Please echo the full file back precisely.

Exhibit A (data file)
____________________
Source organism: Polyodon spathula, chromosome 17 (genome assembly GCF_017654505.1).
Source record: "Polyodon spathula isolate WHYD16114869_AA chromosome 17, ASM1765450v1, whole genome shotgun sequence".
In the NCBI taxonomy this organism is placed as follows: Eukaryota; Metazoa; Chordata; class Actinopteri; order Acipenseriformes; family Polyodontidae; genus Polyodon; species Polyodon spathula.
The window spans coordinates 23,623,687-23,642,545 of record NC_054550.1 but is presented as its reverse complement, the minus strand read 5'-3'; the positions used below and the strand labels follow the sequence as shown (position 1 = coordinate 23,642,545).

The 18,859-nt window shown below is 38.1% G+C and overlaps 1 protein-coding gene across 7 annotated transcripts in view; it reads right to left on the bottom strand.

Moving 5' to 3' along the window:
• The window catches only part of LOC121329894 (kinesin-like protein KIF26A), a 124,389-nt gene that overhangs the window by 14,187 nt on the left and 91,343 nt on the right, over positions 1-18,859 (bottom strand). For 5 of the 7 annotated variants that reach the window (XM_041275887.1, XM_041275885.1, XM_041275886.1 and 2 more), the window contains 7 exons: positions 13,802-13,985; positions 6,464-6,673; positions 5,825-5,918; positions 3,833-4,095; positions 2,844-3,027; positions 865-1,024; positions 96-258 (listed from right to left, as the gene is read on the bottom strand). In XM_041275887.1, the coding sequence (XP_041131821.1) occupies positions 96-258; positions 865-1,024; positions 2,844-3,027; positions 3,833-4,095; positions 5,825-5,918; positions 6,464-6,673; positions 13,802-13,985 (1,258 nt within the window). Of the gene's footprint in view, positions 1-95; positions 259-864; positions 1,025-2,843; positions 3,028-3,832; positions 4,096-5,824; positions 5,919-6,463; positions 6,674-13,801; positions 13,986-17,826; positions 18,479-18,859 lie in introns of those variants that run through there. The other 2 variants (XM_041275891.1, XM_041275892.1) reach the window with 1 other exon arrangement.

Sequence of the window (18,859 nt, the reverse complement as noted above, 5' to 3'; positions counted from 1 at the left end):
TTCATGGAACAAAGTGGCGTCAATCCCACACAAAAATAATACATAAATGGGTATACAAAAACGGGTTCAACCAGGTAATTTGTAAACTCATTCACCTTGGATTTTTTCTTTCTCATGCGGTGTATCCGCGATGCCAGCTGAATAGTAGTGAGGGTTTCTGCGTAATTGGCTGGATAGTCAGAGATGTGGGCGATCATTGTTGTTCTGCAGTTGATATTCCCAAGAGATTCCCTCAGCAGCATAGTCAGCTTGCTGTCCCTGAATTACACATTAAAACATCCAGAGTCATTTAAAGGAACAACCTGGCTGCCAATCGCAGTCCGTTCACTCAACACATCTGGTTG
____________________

Source organism: Polyodon spathula, chromosome 17 (genome assembly GCF_017654505.1).
Source record: "Polyodon spathula isolate WHYD16114869_AA chromosome 17, ASM1765450v1, whole genome shotgun sequence".
In the NCBI taxonomy this organism is placed as follows: Eukaryota; Metazoa; Chordata; class Actinopteri; order Acipenseriformes; family Polyodontidae; genus Polyodon; species Polyodon spathula.
The window spans coordinates 23,623,687-23,642,545 of record NC_054550.1 but is presented as its reverse complement, the minus strand read 5'-3'; the positions used below and the strand labels follow the sequence as shown (position 1 = coordinate 23,642,545).

The 18,859-nt window shown below is 38.1% G+C and overlaps 1 protein-coding gene across 7 annotated transcripts in view; it reads right to left on the bottom strand.

Moving 5' to 3' along the window:
• The window catches only part of LOC121329894 (kinesin-like protein KIF26A), a 124,389-nt gene that overhangs the window by 14,187 nt on the left and 91,343 nt on the right, over positions 1-18,859 (bottom strand). For 5 of the 7 annotated variants that reach the window (XM_041275887.1, XM_041275885.1, XM_041275886.1 and 2 more), the window contains 7 exons: positions 13,802-13,985; positions 6,464-6,673; positions 5,825-5,918; positions 3,833-4,095; positions 2,844-3,027; positions 865-1,024; positions 96-258 (listed from right to left, as the gene is read on the bottom strand). In XM_041275887.1, the coding sequence (XP_041131821.1) occupies positions 96-258; positions 865-1,024; positions 2,844-3,027; positions 3,833-4,095; positions 5,825-5,918; positions 6,464-6,673; positions 13,802-13,985 (1,258 nt within the window). Of the gene's footprint in view, positions 1-95; positions 259-864; positions 1,025-2,843; positions 3,028-3,832; positions 4,096-5,824; positions 5,919-6,463; positions 6,674-13,801; positions 13,986-17,826; positions 18,479-18,859 lie in introns of those variants that run through there. The other 2 variants (XM_041275891.1, XM_041275892.1) reach the window with 1 other exon arrangement.

Sequence of the window (18,859 nt, the reverse complement as noted above, 5' to 3'; positions counted from 1 at the left end):
TTCATGGAACAAAGTGGCGTCAATCCCACACAAAAATAATACATAAATGGGTATACAAAAACGGGTTCAACCAGGTAATTTGTAAACTCATTCACCTTGGATTTTTTCTTTCTCATGCGGTGTATCCGCGATGCCAGCTGAATAGTAGTGAGGGTTTCTGCGTAATTGGCTGGATAGTCAGAGATGTGGGCGATCATTGTTGTTCTGCAGTTGATATTCCCAAGAGATTCCCTCAGCAGCATAGTCAGCTTGCTGTCCCTGAATTACACATTAAAACATCCAGAGTCATTTAAAGGAACAACCTGGCTGCCAATCGCAGTCCGTTCACTCAACACATCTGGTTG